The former director of the Ibrox club, who has requested a general meeting of shareholders calling for the removal of the board, agreed a settlement of £44 million with South African Revenue Services (SARS) in 2013 after accepting 41 charges of contravening tax laws in his adopted country.
The deal avoided the threat of a custodial sentence for the Glasgow-born millionaire businessman who remains adamant it will present no hurdle to him meeting the SFA’s fit and proper person criteria to become a director of Rangers again.
Reports in the South African media suggested King’s tax case could be re-examined after he was named as one of those illegally monitored by SARS during their investigations, providing those penalised with leave to appeal.
But in a statement released last night, King stressed he considers the matter closed. He now enjoys a profitable working relationship with the South African government, while SARS are understood to have provided documentation confirming they have no objections to him serving as a company director. “There has been media coverage in the UK following a report in the South African Sunday Times that dealt with the suspension of senior managers of the South African Revenue Services for allegedly operating a rogue intelligence unit that spied on senior politicians and businessmen,” said King.
“I am named in the report as one of the business people who was spied on. It was suggested in the Sunday Times report that this unlawful activity by SARS could put many of the recently concluded tax settlements at risk – mine included. This is an obvious conclusion for the journalist to reach. If SARS obtained information unlawfully and such information was used to coerce settlement with me [or any other taxpayer] then I could apply to have my settlement set aside. According to my advice that is the correct legal position.
“For the avoidance of doubt I wish to make my position clear. I will not be making an application to have my settlement reviewed and/or set aside for two reasons: One. My settlement resulted from prolonged and robust litigation that was fully in the public arena. There was no information produced or used by SARS that was unlawfully gained and, in my opinion, the individuals I dealt with at SARS acted in good faith – both during and after my settlement negotiations. I consequently have no legal basis to argue for the review and setting aside of my settlement. Two. Even if my legal team could make out a case for review I would not pursue it.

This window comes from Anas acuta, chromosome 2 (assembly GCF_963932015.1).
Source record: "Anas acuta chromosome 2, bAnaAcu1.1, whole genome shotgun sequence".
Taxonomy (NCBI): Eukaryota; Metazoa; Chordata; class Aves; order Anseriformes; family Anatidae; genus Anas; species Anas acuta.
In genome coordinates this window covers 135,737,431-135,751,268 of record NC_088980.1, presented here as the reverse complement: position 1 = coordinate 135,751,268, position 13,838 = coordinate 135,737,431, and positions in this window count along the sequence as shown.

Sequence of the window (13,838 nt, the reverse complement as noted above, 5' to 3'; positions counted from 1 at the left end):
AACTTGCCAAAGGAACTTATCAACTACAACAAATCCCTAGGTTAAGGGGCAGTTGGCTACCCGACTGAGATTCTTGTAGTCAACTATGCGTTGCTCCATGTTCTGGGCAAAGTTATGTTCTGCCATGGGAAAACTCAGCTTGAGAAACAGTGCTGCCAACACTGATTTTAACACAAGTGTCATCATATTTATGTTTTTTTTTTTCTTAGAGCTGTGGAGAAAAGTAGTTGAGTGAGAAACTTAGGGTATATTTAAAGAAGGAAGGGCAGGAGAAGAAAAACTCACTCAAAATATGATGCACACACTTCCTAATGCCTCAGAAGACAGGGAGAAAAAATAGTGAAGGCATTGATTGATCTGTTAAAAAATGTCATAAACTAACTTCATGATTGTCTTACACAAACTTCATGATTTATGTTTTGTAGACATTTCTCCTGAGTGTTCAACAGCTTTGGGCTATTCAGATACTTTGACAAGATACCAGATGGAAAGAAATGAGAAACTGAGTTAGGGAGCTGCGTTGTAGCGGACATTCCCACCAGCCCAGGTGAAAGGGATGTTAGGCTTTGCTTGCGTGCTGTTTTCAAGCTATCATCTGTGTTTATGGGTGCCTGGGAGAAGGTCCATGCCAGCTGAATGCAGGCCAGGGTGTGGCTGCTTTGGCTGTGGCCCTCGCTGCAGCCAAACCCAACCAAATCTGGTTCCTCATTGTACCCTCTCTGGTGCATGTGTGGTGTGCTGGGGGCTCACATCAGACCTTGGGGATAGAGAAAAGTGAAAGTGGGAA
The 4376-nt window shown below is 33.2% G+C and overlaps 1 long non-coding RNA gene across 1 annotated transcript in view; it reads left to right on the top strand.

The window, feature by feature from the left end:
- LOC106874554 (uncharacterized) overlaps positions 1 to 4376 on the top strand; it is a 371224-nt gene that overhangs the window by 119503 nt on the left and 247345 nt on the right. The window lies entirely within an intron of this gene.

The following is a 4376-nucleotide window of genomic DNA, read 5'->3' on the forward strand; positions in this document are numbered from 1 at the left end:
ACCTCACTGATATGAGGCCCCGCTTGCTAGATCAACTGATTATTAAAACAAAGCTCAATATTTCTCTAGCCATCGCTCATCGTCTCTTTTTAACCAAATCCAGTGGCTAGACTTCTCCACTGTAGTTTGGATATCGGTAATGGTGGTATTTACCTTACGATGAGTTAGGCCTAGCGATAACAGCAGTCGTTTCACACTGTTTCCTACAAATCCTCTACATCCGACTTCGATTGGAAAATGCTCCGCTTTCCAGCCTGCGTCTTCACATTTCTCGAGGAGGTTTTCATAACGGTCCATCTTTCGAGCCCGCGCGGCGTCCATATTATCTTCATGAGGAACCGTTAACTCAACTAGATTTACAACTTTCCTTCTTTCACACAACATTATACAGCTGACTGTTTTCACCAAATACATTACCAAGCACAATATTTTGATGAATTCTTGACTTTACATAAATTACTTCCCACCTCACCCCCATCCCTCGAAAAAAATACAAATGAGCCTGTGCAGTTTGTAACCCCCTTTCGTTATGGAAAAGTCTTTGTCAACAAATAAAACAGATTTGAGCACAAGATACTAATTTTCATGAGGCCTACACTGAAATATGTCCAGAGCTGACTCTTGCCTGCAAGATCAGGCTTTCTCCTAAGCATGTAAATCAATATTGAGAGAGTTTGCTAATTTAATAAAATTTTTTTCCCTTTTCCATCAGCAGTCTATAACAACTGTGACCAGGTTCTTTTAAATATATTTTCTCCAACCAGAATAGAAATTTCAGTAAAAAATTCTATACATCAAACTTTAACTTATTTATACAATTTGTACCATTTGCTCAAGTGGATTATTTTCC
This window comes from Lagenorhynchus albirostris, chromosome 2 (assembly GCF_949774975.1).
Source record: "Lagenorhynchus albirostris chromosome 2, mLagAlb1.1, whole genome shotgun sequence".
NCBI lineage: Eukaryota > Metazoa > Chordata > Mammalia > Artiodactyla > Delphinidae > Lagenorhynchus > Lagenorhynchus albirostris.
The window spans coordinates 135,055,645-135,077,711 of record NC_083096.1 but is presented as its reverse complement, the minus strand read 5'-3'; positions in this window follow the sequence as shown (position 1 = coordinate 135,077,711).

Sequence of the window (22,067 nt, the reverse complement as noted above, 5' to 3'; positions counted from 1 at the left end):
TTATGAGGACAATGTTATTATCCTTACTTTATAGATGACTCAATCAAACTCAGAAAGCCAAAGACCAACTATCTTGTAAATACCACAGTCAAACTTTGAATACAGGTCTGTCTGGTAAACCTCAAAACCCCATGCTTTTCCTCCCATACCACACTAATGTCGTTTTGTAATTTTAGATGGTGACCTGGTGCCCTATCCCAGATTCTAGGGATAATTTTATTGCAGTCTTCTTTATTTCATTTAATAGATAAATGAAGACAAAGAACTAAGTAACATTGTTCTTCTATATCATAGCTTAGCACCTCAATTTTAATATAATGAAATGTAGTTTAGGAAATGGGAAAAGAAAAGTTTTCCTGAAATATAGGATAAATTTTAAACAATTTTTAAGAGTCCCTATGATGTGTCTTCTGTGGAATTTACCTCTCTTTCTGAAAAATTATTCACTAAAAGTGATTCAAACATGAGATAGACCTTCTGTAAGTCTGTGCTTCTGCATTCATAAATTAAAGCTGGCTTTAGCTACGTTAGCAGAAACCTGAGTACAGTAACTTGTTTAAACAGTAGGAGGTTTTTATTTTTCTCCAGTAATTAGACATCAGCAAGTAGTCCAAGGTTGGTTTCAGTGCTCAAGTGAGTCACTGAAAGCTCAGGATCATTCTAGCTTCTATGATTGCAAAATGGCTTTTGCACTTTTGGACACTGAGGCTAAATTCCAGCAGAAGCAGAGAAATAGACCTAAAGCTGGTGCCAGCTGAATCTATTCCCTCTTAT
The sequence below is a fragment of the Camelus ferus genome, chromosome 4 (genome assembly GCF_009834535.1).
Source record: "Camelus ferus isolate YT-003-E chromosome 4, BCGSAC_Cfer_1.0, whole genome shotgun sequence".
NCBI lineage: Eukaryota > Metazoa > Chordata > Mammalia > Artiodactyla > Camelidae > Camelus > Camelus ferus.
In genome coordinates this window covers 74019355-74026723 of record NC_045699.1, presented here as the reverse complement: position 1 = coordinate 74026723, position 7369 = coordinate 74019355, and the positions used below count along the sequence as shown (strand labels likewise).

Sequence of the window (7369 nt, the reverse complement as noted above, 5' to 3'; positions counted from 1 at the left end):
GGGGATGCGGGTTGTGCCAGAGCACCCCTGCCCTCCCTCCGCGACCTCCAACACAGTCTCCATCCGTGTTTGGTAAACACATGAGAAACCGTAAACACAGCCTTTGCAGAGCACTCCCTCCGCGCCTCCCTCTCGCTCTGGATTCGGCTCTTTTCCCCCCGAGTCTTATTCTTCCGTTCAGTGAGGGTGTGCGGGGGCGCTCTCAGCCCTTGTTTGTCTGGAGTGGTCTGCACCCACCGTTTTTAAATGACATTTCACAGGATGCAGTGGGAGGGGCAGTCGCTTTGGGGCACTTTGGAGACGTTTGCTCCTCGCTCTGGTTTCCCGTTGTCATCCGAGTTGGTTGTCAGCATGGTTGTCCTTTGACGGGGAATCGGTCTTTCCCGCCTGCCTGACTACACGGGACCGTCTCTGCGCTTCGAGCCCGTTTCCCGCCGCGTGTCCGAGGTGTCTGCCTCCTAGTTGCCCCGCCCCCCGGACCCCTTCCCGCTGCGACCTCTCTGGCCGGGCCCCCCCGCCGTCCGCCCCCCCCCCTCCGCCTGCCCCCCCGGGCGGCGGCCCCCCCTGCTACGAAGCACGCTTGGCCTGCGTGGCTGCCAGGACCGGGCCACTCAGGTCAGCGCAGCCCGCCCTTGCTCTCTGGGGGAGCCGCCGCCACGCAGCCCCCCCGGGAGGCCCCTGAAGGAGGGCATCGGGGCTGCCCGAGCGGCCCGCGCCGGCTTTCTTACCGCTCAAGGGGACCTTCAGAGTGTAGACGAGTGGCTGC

“I am happy with the settlement and the opportunity this created for me to lead a normal business and personal life. My business interests have performed very strongly post-settlement with the SA government by far my largest customer.
King added: “I am also able to enjoy my role as executive chairman of a public company without the integrity issues that previously dogged me. Importantly, I also now have sufficient time and resources to invest in getting Rangers back on track.”
Meanwhile, The Rangers Fans Fighting Fund (RFFF) will back The Rangers Supporters Trust with hard cash if need be in their bid to keep Ibrox Stadium out of the clutches of Mike Ashley.
The RST welcomed the “substantial legal fund available, should it be required,” to fight any attempt to give the Newcastle owner and Rangers shareholder security over the club’s two biggest assets. Rangers fans protested outside Ibrox before the clash with Hearts on Friday after it emerged Ashley had filed documents notifying land register bosses that he planned to take out security on the stadium and Murray Park training ground, in return for a reported £10m loan offer.
A spokesman for RFFF said: “In recent days it has become crystal clear that the club’s current board is considering the use of Ibrox Stadium and Murray Park in order to secure a further loan from Mike Ashley.
“For that reason, the RFFF confirms it is willing to provide support and assistance to any fan group determined to protect the club’s assets.”
A statement on the RST website expressed its delight and gratitude to the RFFF’s backing and vowed “to fight any attempt by this board to pass security over Ibrox to Mike Ashley”.
“We will work closely with the RFFF going forward to ensure every avenue is explored,” read the statement.
In another development, the Easdale brothers have hit back at Paul Murray after he gave an interview to a newspaper comparing the Ibrox board to Gerald Ratner, the infamous jewellery boss who sank his own company when he admitted his products were “total crap”.
Jack Irvine – spokesman for Sandy and James Easdale – responded by claiming Murray was on the Ibrox board which sold the club to Craig Whyte for £1 in May 2011.
Irvine said: “One begins to wonder if we are not dealing with Paul McKenna as opposed to Paul Murray, who appears to have hypnotised himself and his cohorts into obliterating the memory fact that they sold their beloved club for one pound. Rangers men? You decide.”
In fact, former Deutsche Bank executive Murray launched an 11th hour bid to persuade former owner Sir David Murray against the Whyte deal. Forecasting the liquidation crisis which just over a year later brought the Glasgow giants to their knees, he said at the time: “In my opinion, Craig Whyte has not adequately demonstrated what his strategy is for managing and funding a negative outcome on this matter.”